Evira to start ESBL studies
A total of 300 samples of fresh beef and pork will be analysed in Finland during 2015 for ESBL producing bacteria. Samples will be taken from both domestic and imported meat.
ESBL producing bacteria can be transmitted between humans and animals, and they also spread via foods.
”However, the risk of contracting the bacteria from meat is small as long as the raw materials are handled appropriately, the meat is heated properly and good hand and work hygiene is observed”, explains Dr. Anna-Liisa Myllyniemi, who is the Head of Evira's Food and Feed Microbiology Research Unit.
The data accumulated during the surveys will be utilised for risk assessment and risk management purposes.
Antibiotics ineffective against ESBL
Bacteria that produce ESBL or corresponding enzymes are resistant to the antibiotics commonly used for humans. This resistance develops particularly as a result of the use of certain antibiotics.
ESBL can be produced by non-pathogenic E. coli bacteria, which are commonly found in the environment, animals and humans. They can transmit the resistance to antibiotics to bacteria that are pathogenic to humans. ESBL producing bacteria can cause e.g. urinary tract infections in humans.
Antimicrobial drugs not used in Finnish broiler production
No systematic surveys have been conducted previously in Finland on the occurrence of ESBL producing bacteria in foods.
”ESBL producing bacteria are found in some chick batches imported to Finland. However, antimicrobial medicines are not used in broiler production in Finland, which for its part reduces the survival of these bacteria in the Finnish production chain. Normal good kitchen hygiene can help people in avoiding ESBL producing bacteria transmitted by broilers. Good hygiene is necessary to prevent also other microbiological risks associated with broiler meat, such as Salmonella and Cambylobacter”, Dr. Myllyniemi stresses.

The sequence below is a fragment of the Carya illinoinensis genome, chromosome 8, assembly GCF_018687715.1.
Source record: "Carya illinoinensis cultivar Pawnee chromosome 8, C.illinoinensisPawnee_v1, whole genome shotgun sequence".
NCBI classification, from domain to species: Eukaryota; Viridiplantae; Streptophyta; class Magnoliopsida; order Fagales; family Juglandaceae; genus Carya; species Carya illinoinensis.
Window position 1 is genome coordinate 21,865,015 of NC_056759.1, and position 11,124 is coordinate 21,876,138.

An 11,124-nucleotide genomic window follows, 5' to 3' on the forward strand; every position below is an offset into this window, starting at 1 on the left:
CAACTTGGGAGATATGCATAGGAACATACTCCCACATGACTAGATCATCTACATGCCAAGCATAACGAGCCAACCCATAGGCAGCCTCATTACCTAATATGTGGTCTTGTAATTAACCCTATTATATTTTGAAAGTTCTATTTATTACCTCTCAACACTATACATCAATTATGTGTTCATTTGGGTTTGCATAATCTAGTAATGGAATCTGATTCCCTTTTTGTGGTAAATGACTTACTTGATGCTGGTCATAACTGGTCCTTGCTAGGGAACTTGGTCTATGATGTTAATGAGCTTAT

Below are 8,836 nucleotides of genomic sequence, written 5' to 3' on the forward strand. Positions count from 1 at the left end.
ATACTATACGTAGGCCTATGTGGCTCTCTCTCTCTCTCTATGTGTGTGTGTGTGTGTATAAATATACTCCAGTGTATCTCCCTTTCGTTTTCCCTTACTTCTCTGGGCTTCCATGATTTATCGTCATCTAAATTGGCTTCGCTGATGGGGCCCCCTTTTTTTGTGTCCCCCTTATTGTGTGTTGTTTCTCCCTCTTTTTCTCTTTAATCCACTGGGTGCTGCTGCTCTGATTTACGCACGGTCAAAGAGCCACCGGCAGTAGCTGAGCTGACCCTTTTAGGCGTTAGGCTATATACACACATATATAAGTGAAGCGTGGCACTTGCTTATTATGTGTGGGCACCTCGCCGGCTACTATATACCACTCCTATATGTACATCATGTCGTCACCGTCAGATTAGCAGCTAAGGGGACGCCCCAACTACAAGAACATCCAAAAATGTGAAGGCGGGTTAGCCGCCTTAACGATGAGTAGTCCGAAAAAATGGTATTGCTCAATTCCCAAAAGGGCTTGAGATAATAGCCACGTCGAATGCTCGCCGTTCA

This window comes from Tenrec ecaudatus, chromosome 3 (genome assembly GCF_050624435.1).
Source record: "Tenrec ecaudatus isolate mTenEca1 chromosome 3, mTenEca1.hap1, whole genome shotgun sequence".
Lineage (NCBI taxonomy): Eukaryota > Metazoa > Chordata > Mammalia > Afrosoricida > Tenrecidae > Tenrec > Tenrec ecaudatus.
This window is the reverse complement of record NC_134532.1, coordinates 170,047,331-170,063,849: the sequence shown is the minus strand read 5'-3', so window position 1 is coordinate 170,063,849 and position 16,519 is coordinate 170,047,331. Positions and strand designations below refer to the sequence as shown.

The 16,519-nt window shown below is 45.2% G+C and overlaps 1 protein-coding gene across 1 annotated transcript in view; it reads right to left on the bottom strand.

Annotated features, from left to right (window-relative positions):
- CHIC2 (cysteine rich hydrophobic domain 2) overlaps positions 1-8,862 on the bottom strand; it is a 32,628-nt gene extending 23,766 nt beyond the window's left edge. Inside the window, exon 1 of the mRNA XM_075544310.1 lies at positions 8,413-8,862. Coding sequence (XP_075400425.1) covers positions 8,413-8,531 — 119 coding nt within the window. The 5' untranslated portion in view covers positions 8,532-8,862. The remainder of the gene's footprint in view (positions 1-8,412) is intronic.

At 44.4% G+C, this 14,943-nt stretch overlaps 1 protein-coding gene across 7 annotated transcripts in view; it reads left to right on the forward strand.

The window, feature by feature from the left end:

Other production animals can also carry and transmit ESBL producing bacteria. People and animals carry ESBL producing bacteria commonly in e.g. Southeast Asia and India, where the use of medicines is extensive and hygiene conditions are deficient. Vegetables eaten raw can also present a risk in these areas. ESBL producing bacteria are commonly found in humans also in several European countries, such as Italy and Greece.
Occurrence of MRSA in various studies
The occurrence of MRSA bacteria in Finland has been studied in various projects. In 2008, an EU-wide study surveyd the occurrence of the bacteria in piglet production. In that study, the bacterium was found in the environmental sample of one Finnish farm, but it could not be isolated from the pigs on the farm.
Animals sent to Evira for examination in 2009–2010 were analysed for MRSA and samples were also taken in Finnish slaughterhouses. The results showed that MRSA bacteria occur also in Finnish pig production. However, the source of the infection could not be established on the basis of the studies. In 2011–2013, the occurrence of MRSA bacteria was studied in special health class pig breeding farms, but the bacterium was not found in any of the farms.
”MRSA bacteria can spread from one animal to another and from one farm to another. The spreading can be prevented, however, by means of strict disease protection actions and by avoiding unnecessary transfers of animals between farms. Animal disease prevention has come a long way in Finland and medication of animals is very moderate”, Dr. Myllyniemi concludes.
Foods no significant source of MRSA infections
In Finland, cooperation is close between experts in veterinary science and human health care as well as research. Evira and the National Institute for Health and Welfare (THL) are winding up a joint research project on MRSA being carried by humans. MRSA may be transmitted to people from animals carrying it or from the living environment of the animals. MRSA was originally known as the hospital bacteria with major risks for humans related to surgical operations and treatment of wounds.
”According to European Food Safety Authority EFSA, European Medicines Agency EMA and European Centre for Disease Prevention and Control ECDC, it has not been proven that people could contract MRSA via foods; instead, long-term contact with animals that carry the bacteria or with the living environment of such animals is needed to contract the bacteria. MRSA bacteria are not included in EU's monitoring programme either”, concludes Dr. Leena Räsänen, Director of Food Safety at Evira.
For more information, please contact:
Head of Research Unit, DVM, Anna-Liisa Myllyniemi, tel. +358 400 287 398
Director of Food Safety, DVM, Leena Räsänen, tel. +358 50 388 6518